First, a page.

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ASPEN, Colo. — It’s hard to imagine having to endure a more exacting executive search committee than the triad of corporate chieftains atop Amazon, JPMorgan Chase, and Berkshire Hathaway.

But Dr. Atul Gawande’s selection last week by Jeff Bezos, Jamie Dimon, and Warren Buffett to run a venture with the extraordinary yet seemingly futile goal of disrupting the health care industry didn’t stem from any longstanding relationship he had with any of them. Its genesis was an article he wrote for the New Yorker nine years ago.


“That opened the door,” Gawande told STAT, providing the first explanation of how his selection came about.

Gawande, 52, the celebrated surgeon, author, and journalist, said the closest he had come to knowing Amazon’s Bezos was a fleeting hello at a TED Talk. “But I had really never met Jeff Bezos. And I didn’t know Jamie Dimon in the least.” He did catch the eye of Berkshire Hathaway’s Buffett years ago, or, rather, Buffett’s longtime right-hand man, Charlie Munger, also a businessman and entrepreneur.

In a brief interview at the Aspen Ideas Festival Spotlight Health program — in which he also said the new job would have to be his top priority —  Gawande said he had known Munger ever since he wrote a much acclaimed article in 2009 for the New Yorker, “The Cost Conundrum.”


The piece examined why health care was vastly more expensive in some parts of the U.S. than others, despite little difference in the quality of health care and the sickness of people getting it. The piece was reported from McAllen, Texas, then the most expensive health care market in the country.

“Charlie Munger I’ve known since he told me he loved, he liked, the article I wrote,” Gawande said. He then recalled the story, well-publicized at the time, of how Munger thought the article was so socially important that he blindly mailed Gawande a $20,000 check.

Gawande, a surgeon at Brigham and Women’s Hospital in Boston, said at first he sent the money back: “He sent it back to me again and said, ‘Do with it what you want.’ And so I put it into our research fund.”

Though Gawande said the Munger relationship had paved the way for his selection as CEO of the new health care company, he went on to say of Buffett, Dimon, and Bezos, “I think each of them heard about me in different ways.”

Buffett spoke publicly about Gawande long before they met. In a CNBC interview in 2010, Buffett praised the “The Cost Conundrum,” saying, “That fellow whose written on health care recently in the New Yorker — Gawande — he had an article last summer that was absolutely magnificent.”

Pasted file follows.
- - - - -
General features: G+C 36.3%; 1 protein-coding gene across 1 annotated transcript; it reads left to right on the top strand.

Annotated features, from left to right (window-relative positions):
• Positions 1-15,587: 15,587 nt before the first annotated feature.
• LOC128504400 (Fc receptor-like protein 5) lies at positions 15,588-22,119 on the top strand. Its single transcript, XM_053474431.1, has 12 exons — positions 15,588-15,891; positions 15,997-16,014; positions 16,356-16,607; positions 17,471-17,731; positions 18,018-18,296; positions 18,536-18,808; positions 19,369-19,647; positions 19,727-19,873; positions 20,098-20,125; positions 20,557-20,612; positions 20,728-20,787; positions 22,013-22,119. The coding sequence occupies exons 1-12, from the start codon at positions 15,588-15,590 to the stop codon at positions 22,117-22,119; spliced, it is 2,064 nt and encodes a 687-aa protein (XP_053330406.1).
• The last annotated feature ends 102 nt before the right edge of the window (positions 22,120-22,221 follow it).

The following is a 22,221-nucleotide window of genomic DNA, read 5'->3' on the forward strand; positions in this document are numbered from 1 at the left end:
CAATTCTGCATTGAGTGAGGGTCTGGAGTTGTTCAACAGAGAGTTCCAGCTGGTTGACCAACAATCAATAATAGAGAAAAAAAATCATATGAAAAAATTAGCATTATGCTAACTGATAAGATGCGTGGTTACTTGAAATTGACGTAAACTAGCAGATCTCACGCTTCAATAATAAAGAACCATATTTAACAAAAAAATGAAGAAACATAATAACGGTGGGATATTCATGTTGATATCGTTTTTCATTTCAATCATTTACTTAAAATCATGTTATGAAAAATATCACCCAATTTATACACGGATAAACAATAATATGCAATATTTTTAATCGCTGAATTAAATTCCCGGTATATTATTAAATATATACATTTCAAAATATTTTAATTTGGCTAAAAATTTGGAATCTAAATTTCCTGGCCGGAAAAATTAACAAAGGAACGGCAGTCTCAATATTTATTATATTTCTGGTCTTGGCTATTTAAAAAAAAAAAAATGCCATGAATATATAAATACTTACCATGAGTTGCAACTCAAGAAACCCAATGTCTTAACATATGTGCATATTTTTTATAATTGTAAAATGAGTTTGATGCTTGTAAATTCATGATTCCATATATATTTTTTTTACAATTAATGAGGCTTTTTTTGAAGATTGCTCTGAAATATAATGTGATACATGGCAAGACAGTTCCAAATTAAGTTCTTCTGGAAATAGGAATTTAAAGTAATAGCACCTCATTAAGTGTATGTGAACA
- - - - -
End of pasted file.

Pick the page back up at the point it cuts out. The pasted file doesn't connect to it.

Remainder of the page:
In some ways, the McAllen article could be seen as laying out some of the challenges the new enterprise will face as it seeks to reduce health care costs. In announcing the venture in January, Dimon said, “Our goal is to create solutions that benefit our U.S. employees, their families and, potentially, all Americans.”

Gawande told STAT that he was first approached for his advice in January. He said he did not know when the dialogue evolved from his offering his thoughts to being a prospect for the job.

“I started talking with them,” he said, “but they ended up talking to over 100 people for advice, so I don’t think I exactly know.”

Gawande has offered scant details about the yet-to-be-named organization (he jokingly referred to it as AJB after its corporate owners), though he said it is meant to come up with ways to reduce health care costs for the companies’ employees, as well solutions that could be applied across the entire country.

He said the intermediary who first contacted him was Todd Combs, an investment manager at Berkshire Hathaway in Omaha who was the emissary who quietly put the three billionaires together in the first place. Combs was said to have so impressed Dimon that he was named to the board of JPMorgan Chase.

No matter how efficient Gawande is with his time, his CEO role will test even his ability to multitask. Asked how much time he would devote to it when he officially begins July 9, Gawande said, “It’ll have to be 100 percent.”

But he is not giving up his positions at Harvard or Brigham and Women’s or his work as a surgeon, and plans to continue writing. He said he will transition from being executive director to chairman of Ariadne Labs in Boston, which works on solving problems in health systems around the world.

“I still have my patients and surgery booked through the summer and have my work,” he said.

Asked if most of his time will be spent in the new role, he said, “This is going to become the number one priority.”